During the initial war room meeting, a team should start by defining roles. This will speed up the decision-making process and allow the team to disseminate the burden of conquering the crisis. Unlike actual war, what is discussed in the war room does not, and should not stay there. Once your company has a plan regarding the crisis, the next step is to circulate it through your company.

This pandemic has not only affected the way businesses operate, but also the way that they communicate. Often, the initial reaction to a crisis is to withdraw. However, silence can lead to the spread of misinformation. When Facebook’s data scandal broke, their leadership team seemingly went into hiding. This tactic backfired and led to a number of “Where’s Zuckerberg” headlines.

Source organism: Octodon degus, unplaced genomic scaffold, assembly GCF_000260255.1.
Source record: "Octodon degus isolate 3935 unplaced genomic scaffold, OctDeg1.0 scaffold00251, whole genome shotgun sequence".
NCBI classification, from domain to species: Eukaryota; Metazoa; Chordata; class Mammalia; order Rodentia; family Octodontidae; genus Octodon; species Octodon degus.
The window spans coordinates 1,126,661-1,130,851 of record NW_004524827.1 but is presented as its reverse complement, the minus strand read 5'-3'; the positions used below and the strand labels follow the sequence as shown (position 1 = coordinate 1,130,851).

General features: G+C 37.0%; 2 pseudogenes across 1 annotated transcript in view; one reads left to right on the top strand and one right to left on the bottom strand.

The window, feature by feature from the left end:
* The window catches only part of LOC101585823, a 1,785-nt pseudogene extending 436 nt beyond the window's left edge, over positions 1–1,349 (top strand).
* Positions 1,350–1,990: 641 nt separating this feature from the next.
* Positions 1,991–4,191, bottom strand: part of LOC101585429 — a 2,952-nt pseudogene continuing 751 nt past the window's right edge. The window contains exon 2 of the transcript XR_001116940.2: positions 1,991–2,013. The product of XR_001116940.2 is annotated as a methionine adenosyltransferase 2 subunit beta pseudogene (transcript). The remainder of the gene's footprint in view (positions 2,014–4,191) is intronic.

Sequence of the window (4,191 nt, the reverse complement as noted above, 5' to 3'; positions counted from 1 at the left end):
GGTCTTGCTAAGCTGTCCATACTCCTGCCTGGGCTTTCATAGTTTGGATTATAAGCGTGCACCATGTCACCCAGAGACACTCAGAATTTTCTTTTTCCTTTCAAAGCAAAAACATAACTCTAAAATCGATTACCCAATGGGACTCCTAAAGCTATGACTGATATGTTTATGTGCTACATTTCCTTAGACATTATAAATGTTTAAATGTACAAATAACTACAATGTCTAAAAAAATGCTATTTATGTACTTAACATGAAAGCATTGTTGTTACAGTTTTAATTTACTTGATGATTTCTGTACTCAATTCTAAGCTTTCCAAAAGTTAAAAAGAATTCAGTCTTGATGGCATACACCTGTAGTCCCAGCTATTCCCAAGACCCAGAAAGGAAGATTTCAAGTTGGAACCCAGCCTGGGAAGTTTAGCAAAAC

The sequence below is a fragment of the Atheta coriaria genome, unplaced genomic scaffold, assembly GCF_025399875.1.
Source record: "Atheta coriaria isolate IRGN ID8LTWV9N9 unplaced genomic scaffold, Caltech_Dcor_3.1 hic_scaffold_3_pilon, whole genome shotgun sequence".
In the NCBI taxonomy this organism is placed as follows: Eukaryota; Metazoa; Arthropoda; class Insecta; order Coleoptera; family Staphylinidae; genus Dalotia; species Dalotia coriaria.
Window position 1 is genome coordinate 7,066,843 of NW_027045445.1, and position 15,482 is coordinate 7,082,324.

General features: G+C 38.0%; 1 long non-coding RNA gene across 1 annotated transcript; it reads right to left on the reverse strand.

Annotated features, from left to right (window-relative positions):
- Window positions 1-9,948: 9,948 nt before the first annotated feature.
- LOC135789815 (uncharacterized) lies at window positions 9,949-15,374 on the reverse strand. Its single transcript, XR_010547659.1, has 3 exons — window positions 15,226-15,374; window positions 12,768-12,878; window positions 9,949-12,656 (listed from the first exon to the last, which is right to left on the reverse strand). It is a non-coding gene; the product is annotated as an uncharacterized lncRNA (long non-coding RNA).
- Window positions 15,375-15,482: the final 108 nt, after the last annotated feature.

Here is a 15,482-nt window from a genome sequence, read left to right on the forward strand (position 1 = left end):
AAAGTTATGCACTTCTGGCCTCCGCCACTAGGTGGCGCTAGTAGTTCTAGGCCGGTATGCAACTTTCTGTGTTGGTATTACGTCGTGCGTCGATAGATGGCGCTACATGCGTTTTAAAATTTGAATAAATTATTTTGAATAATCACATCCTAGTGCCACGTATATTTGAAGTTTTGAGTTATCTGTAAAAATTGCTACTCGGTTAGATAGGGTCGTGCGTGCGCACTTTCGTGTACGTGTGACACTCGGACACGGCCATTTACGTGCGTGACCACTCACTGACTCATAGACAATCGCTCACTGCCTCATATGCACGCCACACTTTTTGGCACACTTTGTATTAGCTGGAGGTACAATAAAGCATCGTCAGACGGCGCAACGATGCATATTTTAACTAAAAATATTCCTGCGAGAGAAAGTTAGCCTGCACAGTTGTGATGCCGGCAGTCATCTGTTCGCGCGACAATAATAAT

The best way to fight misinformation and stay out of the headlines is to provide clear and consistent communication. Communicating information is imperative to handling the crisis because it diminishes fear, provides guidance and demonstrates that the leadership team is concerned and staying on top of the situation.

Frequent communication is always important, but it’s crucial during difficult times as it helps to maintain and increase employee engagement. Checking in with employees every few days or sharing daily updates can help manage employee concerns. Leaders should strive to bridge the gap between what is happening at the top and how it will impact employees at every level.